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US4711955 *May 23, 1983Dec 8, 1987Yale UniversityModified nucleotides and methods of preparing and using same
Non-Patent Citations
Reference
1Delarue et al., "An Attempt to Unify the Structure of Polymerase," Protein Engineering, 3(6), 461-467 (1990).
2 *Delarue et al., An Attempt to Unify the Structure of Polymerase, Protein Engineering, 3(6), 461 467 (1990).
3Delarue, M., et al., "An attempt to unify the structure of polymerases", Protein Engineering, 3(6)461-467 (1990).
4 *Delarue, M., et al., An attempt to unify the structure of polymerases , Protein Engineering, 3(6)461 467 (1990).
5 *Reha Krantz et al.(I), Bacteriophage T4 DNA Polymerase Mutations That Confer Sensitivity to the PP i Analog Phosphonoacetic Acid, J. Virology, 67(1), 60 66 (Jan. 1993).
6 *Reha Krantz et al.(II), Genetic and Biochemical Studies of Bacteriophage T4 DNA Polymerase 3 5 Exonuclease Activity, J. Biological Chemistry, 268(36), 27100 27108 (Dec. 1993).
7 *Reha Krantz, L. J., et al., Bacteriophage T4 DNA Polymerase Mutations That Confer Sensitivity to the PP i Analog Phosphonoacetic Acid , J. Virol., 67(1):60 66 (1993) (Jan.).
8 *Reha Krantz, L. J., et al., Genetic and Biochemical Studies of Pacteriophage T4 DNA Polymerase 3 5 Exonuclease Activity , J. Biol. Chem., 268(36):27100 27108 (1993)(Dec.).
9Reha-Krantz et al.(I), "Bacteriophage T4 DNA Polymerase Mutations That Confer Sensitivity to the PPi Analog Phosphonoacetic Acid," J. Virology, 67(1), 60-66 (Jan. 1993).
10Reha-Krantz et al.(II), "Genetic and Biochemical Studies of Bacteriophage T4 DNA Polymerase 3'→5'-Exonuclease Activity," J. Biological Chemistry, 268(36), 27100-27108 (Dec. 1993).
11Reha-Krantz, L. J., et al., "Bacteriophage T4 DNA Polymerase Mutations That Confer Sensitivity to the PPi Analog Phosphonoacetic Acid", J. Virol., 67(1):60-66 (1993) (Jan.).
12Reha-Krantz, L. J., et al., "Genetic and Biochemical Studies of Pacteriophage T4 DNA Polymerase 3'→5'-Exonuclease Activity", J. Biol. Chem., 268(36):27100-27108 (1993)(Dec.).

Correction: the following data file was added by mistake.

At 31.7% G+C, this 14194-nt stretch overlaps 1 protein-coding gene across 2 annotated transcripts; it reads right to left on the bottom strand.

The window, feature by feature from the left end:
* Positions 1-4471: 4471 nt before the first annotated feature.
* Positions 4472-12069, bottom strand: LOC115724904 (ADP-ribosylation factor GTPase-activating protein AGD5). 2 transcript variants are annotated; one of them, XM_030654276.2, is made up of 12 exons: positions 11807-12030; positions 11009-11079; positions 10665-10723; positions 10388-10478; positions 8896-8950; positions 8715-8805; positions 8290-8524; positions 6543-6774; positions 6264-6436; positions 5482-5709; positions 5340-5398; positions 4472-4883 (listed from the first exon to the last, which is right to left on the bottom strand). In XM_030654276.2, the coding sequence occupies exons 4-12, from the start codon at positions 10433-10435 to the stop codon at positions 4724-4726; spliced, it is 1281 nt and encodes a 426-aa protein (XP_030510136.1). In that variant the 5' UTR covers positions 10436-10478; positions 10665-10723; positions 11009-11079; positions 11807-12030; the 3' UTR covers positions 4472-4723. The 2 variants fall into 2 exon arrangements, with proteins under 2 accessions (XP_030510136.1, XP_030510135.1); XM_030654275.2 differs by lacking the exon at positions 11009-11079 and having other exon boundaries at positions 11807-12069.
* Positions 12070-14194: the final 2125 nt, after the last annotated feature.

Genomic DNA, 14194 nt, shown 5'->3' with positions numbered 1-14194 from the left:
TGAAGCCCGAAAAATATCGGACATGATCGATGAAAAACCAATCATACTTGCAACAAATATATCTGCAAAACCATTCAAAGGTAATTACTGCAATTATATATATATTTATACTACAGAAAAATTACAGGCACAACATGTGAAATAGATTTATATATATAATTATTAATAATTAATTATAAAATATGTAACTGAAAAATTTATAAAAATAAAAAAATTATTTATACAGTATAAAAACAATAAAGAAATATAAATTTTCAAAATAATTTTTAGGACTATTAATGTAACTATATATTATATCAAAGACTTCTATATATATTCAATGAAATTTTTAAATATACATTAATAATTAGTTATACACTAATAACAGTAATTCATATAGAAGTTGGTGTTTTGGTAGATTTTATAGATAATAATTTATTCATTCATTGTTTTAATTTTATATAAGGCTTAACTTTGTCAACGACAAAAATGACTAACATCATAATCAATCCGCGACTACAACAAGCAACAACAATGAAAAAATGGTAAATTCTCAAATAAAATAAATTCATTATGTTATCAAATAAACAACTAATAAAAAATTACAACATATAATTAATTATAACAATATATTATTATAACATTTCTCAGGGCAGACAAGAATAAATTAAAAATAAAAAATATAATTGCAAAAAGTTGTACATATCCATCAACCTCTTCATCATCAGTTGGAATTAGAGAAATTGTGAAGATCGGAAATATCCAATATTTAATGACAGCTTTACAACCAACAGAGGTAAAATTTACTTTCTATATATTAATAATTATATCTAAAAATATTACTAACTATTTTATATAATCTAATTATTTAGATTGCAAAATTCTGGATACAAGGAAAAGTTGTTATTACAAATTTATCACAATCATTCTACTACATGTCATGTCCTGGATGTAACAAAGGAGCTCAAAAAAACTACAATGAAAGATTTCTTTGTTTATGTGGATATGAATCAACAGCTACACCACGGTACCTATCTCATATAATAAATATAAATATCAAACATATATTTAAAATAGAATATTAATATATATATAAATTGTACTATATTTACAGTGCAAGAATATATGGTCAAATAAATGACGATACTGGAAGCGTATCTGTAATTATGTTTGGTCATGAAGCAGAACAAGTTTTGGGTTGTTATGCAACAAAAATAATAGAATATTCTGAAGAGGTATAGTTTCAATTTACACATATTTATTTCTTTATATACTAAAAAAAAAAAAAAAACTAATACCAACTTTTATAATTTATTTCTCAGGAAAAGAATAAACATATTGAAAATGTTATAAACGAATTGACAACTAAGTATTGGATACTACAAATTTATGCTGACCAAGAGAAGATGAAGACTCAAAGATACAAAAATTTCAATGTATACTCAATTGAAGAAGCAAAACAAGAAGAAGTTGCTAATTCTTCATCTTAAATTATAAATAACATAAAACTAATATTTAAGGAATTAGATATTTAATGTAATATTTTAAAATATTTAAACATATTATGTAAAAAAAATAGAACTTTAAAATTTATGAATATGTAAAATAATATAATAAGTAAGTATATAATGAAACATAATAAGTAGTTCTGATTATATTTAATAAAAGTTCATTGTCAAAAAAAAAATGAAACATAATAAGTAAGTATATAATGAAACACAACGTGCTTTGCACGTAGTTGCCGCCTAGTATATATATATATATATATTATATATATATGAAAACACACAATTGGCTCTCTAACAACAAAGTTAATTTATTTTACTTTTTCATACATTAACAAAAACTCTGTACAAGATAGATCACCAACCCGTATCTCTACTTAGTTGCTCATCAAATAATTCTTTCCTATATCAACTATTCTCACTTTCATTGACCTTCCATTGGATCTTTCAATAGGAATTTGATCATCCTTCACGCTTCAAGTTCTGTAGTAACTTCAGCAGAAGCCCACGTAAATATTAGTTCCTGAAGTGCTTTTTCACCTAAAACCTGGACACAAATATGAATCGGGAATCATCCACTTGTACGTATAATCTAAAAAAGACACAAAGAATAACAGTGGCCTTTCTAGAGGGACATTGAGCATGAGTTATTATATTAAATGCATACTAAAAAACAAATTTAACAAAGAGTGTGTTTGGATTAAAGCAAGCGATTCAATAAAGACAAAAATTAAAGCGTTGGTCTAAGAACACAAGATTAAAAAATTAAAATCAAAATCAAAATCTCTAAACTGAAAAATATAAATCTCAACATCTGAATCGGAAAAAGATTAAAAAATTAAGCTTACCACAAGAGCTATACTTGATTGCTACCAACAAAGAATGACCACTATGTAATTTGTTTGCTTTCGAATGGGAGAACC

13Stocki et al., "Dynamics of Bacteriophage T4 DNA Polymerase Function: Identification of Amino Acid Residues that Affect Switching Between Polymerase and 3'→5' Exonuclease Activity," J. Molecular Biology, 254, 15-28 (1995).
14 *Stocki et al., Dynamics of Bacteriophage T4 DNA Polymerase Function: Identification of Amino Acid Residues that Affect Switching Between Polymerase and 3 5 Exonuclease Activity, J. Molecular Biology, 254, 15 28 (1995).
15Stocki, S.A., et al., "Dynamics of Bacteriophage T4 DNA Polymerase Function: Identication of Amino Acid Residues that Affect Switching between Polymerase and 3'→5' Exonuclease Activites", J. Mol. Biol., 254:15-28 (1995).
16 *Stocki, S.A., et al., Dynamics of Bacteriophage T4 DNA Polymerase Function: Identication of Amino Acid Residues that Affect Switching between Polymerase and 3 5 Exonuclease Activites , J. Mol. Biol., 254:15 28 (1995).
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Classifications
U.S. Classification435/91.1, 435/270, 436/173, 536/23.1, 436/94, 536/24.3, 435/6.12
International ClassificationC12Q1/68, C12N9/12
Cooperative ClassificationC12Q1/686, C12N9/1252, C12Q1/6848, C12Q1/6874
European ClassificationC12Q1/68E4, C12Q1/68D2A, C12N9/12J7, C12Q1/68D4